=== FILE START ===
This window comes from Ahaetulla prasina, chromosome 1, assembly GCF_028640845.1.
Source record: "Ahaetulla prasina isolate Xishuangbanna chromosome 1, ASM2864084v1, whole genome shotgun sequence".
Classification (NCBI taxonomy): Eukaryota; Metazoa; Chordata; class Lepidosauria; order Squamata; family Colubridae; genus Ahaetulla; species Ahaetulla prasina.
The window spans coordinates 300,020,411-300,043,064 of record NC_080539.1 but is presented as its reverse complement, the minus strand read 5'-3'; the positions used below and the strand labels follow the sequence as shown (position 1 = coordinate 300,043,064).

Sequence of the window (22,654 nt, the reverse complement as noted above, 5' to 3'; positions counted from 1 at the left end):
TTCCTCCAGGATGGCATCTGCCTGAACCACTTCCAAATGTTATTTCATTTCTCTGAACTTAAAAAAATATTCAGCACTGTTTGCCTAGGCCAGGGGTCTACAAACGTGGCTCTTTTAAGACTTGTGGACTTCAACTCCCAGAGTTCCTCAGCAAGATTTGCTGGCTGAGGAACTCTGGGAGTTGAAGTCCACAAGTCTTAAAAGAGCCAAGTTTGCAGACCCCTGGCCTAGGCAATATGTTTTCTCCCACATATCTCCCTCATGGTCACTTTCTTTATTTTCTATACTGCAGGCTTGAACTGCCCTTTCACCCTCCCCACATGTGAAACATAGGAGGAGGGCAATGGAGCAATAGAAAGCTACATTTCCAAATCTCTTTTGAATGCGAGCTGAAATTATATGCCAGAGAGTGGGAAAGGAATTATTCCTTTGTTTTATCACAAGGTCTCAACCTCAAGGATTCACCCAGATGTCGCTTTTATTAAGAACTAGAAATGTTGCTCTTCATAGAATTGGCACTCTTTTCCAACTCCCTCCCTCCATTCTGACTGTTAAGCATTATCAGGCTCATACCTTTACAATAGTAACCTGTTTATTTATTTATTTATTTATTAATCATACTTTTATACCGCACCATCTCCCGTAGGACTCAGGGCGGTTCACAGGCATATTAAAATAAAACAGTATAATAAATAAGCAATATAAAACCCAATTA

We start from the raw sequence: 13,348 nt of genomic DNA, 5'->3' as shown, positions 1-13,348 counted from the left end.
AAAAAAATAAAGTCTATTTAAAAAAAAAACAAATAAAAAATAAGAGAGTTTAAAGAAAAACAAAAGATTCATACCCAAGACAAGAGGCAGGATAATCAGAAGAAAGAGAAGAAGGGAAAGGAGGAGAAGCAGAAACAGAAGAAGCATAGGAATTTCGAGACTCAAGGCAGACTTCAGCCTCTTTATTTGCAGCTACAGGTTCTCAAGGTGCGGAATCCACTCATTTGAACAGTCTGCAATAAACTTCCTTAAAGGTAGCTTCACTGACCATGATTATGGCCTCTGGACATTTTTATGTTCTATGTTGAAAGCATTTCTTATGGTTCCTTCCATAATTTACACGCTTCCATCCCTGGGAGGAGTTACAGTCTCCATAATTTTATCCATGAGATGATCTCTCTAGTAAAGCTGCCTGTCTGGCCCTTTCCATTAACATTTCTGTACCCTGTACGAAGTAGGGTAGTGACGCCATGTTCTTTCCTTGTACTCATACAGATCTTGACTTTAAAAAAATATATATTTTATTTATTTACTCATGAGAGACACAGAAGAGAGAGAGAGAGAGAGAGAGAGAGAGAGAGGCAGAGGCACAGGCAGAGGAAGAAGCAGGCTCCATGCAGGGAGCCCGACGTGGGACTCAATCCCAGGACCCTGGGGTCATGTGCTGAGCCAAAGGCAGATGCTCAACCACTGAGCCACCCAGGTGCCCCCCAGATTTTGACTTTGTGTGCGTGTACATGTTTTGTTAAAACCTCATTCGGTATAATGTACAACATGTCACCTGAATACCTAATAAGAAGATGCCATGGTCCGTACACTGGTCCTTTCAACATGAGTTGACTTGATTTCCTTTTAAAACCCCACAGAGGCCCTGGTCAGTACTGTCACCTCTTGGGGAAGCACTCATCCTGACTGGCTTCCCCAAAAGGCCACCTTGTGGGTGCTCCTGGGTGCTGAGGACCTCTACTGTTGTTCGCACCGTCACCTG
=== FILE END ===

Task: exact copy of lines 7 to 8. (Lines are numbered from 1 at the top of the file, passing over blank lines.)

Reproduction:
We start from the raw sequence: 13,348 nt of genomic DNA, 5'->3' as shown, positions 1-13,348 counted from the left end.
AAAAAAATAAAGTCTATTTAAAAAAAAAACAAATAAAAAATAAGAGAGTTTAAAGAAAAACAAAAGATTCATACCCAAGACAAGAGGCAGGATAATCAGAAGAAAGAGAAGAAGGGAAAGGAGGAGAAGCAGAAACAGAAGAAGCATAGGAATTTCGAGACTCAAGGCAGACTTCAGCCTCTTTATTTGCAGCTACAGGTTCTCAAGGTGCGGAATCCACTCATTTGAACAGTCTGCAATAAACTTCCTTAAAGGTAGCTTCACTGACCATGATTATGGCCTCTGGACATTTTTATGTTCTATGTTGAAAGCATTTCTTATGGTTCCTTCCATAATTTACACGCTTCCATCCCTGGGAGGAGTTACAGTCTCCATAATTTTATCCATGAGATGATCTCTCTAGTAAAGCTGCCTGTCTGGCCCTTTCCATTAACATTTCTGTACCCTGTACGAAGTAGGGTAGTGACGCCATGTTCTTTCCTTGTACTCATACAGATCTTGACTTTAAAAAAATATATATTTTATTTATTTACTCATGAGAGACACAGAAGAGAGAGAGAGAGAGAGAGAGAGAGAGAGAGGCAGAGGCACAGGCAGAGGAAGAAGCAGGCTCCATGCAGGGAGCCCGACGTGGGACTCAATCCCAGGACCCTGGGGTCATGTGCTGAGCCAAAGGCAGATGCTCAACCACTGAGCCACCCAGGTGCCCCCCAGATTTTGACTTTGTGTGCGTGTACATGTTTTGTTAAAACCTCATTCGGTATAATGTACAACATGTCACCTGAATACCTAATAAGAAGATGCCATGGTCCGTACACTGGTCCTTTCAACATGAGTTGACTTGATTTCCTTTTAAAACCCCACAGAGGCCCTGGTCAGTACTGTCACCTCTTGGGGAAGCACTCATCCTGACTGGCTTCCCCAAAAGGCCACCTTGTGGGTGCTCCTGGGTGCTGAGGACCTCTACTGTTGTTCGCACCGTCACCTG